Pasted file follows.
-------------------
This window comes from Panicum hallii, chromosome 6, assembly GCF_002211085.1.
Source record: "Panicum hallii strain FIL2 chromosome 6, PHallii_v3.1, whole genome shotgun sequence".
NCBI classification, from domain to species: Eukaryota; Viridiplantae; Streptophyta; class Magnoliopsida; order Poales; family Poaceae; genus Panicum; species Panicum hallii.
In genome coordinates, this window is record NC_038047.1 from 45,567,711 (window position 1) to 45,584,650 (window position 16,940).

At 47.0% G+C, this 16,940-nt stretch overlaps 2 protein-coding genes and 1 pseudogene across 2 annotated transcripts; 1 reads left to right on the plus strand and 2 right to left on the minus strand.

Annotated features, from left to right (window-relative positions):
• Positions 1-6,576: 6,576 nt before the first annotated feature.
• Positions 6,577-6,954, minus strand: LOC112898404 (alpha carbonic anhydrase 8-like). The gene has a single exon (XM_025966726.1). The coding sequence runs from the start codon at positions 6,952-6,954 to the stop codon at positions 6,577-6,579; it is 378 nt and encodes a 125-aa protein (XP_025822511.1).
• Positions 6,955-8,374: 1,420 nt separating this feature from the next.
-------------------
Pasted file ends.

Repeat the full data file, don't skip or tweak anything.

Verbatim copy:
This window comes from Panicum hallii, chromosome 6, assembly GCF_002211085.1.
Source record: "Panicum hallii strain FIL2 chromosome 6, PHallii_v3.1, whole genome shotgun sequence".
NCBI classification, from domain to species: Eukaryota; Viridiplantae; Streptophyta; class Magnoliopsida; order Poales; family Poaceae; genus Panicum; species Panicum hallii.
In genome coordinates, this window is record NC_038047.1 from 45,567,711 (window position 1) to 45,584,650 (window position 16,940).

At 47.0% G+C, this 16,940-nt stretch overlaps 2 protein-coding genes and 1 pseudogene across 2 annotated transcripts; 1 reads left to right on the plus strand and 2 right to left on the minus strand.

Annotated features, from left to right (window-relative positions):
• Positions 1-6,576: 6,576 nt before the first annotated feature.
• Positions 6,577-6,954, minus strand: LOC112898404 (alpha carbonic anhydrase 8-like). The gene has a single exon (XM_025966726.1). The coding sequence runs from the start codon at positions 6,952-6,954 to the stop codon at positions 6,577-6,579; it is 378 nt and encodes a 125-aa protein (XP_025822511.1).
• Positions 6,955-8,374: 1,420 nt separating this feature from the next.